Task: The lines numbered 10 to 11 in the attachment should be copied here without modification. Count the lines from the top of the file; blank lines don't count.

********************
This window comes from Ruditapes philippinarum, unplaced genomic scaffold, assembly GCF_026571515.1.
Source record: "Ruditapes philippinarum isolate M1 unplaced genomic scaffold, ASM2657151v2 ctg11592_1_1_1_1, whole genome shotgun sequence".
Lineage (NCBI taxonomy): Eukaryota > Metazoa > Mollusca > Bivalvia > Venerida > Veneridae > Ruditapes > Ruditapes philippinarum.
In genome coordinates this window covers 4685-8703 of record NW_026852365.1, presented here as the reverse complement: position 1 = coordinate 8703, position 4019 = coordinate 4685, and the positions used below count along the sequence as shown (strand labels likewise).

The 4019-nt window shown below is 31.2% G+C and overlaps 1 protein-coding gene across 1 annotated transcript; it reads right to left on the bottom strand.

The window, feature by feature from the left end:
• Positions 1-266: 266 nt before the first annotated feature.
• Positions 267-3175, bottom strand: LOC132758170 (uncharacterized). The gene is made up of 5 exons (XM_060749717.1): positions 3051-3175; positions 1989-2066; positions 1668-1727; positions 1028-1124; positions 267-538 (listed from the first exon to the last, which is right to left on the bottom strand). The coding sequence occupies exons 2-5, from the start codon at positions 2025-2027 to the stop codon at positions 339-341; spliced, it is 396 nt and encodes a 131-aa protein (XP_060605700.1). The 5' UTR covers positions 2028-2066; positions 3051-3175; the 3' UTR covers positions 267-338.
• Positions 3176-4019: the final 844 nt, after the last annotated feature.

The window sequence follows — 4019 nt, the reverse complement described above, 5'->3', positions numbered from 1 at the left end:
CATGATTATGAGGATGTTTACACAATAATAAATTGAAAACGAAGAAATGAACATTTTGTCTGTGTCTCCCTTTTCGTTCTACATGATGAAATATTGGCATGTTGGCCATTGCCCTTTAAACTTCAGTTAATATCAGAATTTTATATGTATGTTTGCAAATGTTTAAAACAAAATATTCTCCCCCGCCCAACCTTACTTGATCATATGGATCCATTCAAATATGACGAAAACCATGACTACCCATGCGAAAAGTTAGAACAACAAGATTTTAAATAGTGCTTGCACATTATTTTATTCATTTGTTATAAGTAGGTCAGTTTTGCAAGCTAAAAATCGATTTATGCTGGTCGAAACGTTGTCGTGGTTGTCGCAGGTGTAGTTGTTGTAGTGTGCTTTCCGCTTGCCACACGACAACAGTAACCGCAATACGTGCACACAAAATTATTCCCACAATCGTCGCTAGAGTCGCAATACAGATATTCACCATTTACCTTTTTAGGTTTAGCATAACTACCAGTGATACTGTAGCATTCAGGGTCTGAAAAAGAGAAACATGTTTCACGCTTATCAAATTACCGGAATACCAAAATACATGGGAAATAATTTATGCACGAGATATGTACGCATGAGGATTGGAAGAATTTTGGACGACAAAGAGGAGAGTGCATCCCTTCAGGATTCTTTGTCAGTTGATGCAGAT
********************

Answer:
The window sequence follows — 4019 nt, the reverse complement described above, 5'->3', positions numbered from 1 at the left end:
CATGATTATGAGGATGTTTACACAATAATAAATTGAAAACGAAGAAATGAACATTTTGTCTGTGTCTCCCTTTTCGTTCTACATGATGAAATATTGGCATGTTGGCCATTGCCCTTTAAACTTCAGTTAATATCAGAATTTTATATGTATGTTTGCAAATGTTTAAAACAAAATATTCTCCCCCGCCCAACCTTACTTGATCATATGGATCCATTCAAATATGACGAAAACCATGACTACCCATGCGAAAAGTTAGAACAACAAGATTTTAAATAGTGCTTGCACATTATTTTATTCATTTGTTATAAGTAGGTCAGTTTTGCAAGCTAAAAATCGATTTATGCTGGTCGAAACGTTGTCGTGGTTGTCGCAGGTGTAGTTGTTGTAGTGTGCTTTCCGCTTGCCACACGACAACAGTAACCGCAATACGTGCACACAAAATTATTCCCACAATCGTCGCTAGAGTCGCAATACAGATATTCACCATTTACCTTTTTAGGTTTAGCATAACTACCAGTGATACTGTAGCATTCAGGGTCTGAAAAAGAGAAACATGTTTCACGCTTATCAAATTACCGGAATACCAAAATACATGGGAAATAATTTATGCACGAGATATGTACGCATGAGGATTGGAAGAATTTTGGACGACAAAGAGGAGAGTGCATCCCTTCAGGATTCTTTGTCAGTTGATGCAGAT